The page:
Finally, its gameplay length isn’t great. Okay bare with me here, this isn’t to say I won’t spend 100+ hours in the game. Far from it, I’ve almost sunk that much time post breaking High Rank (Meta Rank article to follow). Breaking down the game, it doesn’t require you to hunt the other Monsters. It does, however, require you to explore the game. This disconnect is intensely jarring, as well as the multiplayer problem being worse than Monster Hunter Generation’s Hunter Rank break into higher Ranks. That forced people to post their Urgent Quest for it to be completed. The need to watch cutscenes prior to hunting as a group made group progression was a nightmare, as well as the unskippable cutscenes. The inclusion to rewatch them is a plus at least. But this highlights a problem the game currently has, where once you reach endgame of High Rank. Everything becomes largely a cakewalk to clean up missing armour/weapon sets. Whilst I was inevitably going to do handicapped hunts, such as naked-runs (no armour or mantles) and speedhunts. The fact the game doesn’t make sure you’re fully ready by skill testing you on the likes of Azure Rathalos and Black Diablos. Variants that are infamously hard in their previous incarnations, players facing Nergigante and the alike are bound to run into difficulty. Side note, Pink Rathian is without a doubt easier here than her 3 Ultimate counterpart, when I was maining Lance then.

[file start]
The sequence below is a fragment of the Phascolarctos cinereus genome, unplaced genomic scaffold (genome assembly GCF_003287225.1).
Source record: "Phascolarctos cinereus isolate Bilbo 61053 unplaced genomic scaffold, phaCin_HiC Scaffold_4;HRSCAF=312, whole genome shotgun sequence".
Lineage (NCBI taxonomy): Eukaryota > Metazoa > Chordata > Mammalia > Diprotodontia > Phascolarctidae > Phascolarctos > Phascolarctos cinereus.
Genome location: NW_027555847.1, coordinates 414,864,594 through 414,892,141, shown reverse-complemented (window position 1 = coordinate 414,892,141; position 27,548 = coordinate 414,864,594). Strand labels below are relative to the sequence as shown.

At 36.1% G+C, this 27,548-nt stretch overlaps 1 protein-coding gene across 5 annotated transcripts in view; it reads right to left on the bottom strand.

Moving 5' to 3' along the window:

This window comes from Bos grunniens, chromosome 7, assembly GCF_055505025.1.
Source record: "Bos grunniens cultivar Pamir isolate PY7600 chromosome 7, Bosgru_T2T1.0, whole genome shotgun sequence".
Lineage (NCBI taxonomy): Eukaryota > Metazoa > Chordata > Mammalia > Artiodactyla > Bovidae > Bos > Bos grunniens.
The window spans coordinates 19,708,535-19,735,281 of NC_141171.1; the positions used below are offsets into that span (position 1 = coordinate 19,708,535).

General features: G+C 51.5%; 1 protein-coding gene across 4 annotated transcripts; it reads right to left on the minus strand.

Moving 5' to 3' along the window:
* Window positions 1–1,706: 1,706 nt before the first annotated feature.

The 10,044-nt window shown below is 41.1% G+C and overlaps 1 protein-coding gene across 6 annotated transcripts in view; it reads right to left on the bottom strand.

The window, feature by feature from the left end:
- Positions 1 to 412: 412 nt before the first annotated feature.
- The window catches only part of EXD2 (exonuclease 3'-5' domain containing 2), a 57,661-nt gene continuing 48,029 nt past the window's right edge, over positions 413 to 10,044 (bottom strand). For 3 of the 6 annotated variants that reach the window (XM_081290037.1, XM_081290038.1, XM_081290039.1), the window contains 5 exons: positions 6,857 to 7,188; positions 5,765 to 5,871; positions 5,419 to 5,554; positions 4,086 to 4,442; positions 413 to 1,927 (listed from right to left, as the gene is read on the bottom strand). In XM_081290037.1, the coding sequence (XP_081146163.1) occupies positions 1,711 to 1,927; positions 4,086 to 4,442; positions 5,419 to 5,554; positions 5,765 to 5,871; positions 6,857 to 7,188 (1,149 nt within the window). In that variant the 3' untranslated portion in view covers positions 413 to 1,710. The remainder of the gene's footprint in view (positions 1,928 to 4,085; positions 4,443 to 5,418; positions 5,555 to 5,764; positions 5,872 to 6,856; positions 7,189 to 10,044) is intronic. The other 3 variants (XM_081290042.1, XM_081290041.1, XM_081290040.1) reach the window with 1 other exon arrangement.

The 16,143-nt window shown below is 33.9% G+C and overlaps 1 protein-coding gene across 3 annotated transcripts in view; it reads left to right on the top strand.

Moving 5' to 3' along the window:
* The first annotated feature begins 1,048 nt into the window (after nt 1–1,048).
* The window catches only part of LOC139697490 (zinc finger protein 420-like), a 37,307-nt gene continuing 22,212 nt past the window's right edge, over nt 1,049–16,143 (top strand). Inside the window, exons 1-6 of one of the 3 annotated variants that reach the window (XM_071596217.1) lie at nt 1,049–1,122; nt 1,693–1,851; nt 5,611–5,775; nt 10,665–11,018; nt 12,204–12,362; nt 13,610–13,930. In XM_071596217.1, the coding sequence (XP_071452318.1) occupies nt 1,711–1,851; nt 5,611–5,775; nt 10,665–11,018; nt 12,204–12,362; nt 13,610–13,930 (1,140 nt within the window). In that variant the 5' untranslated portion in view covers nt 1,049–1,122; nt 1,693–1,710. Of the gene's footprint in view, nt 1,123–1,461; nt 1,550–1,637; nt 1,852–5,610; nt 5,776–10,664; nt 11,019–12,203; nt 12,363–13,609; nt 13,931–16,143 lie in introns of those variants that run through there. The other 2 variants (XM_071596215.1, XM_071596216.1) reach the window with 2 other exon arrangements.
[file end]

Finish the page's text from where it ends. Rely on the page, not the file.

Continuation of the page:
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I Atacc, I Protecc, but most importantly, I'm intacc.

My personal ending notes of High Rank: Desire Sensor sucks. two Rathian Gems, 13 Rathian Plates, but only three Rathian Spike+. Lots of Zenny problems. Lance is too good now to not be an unstoppable force, it it weren’t for the chip damage. Palicos are too adorable and are the hidden endgame. Aside from that, Monster Hunter World continues to be a game that I can’t quite put down for the right reasons. Monster combat and Meta Rank climb article to follow, with the actual score to end this trilogy of articles.

Owen Chan

Owen Chan

Staff Writer

Is at least 50% anime.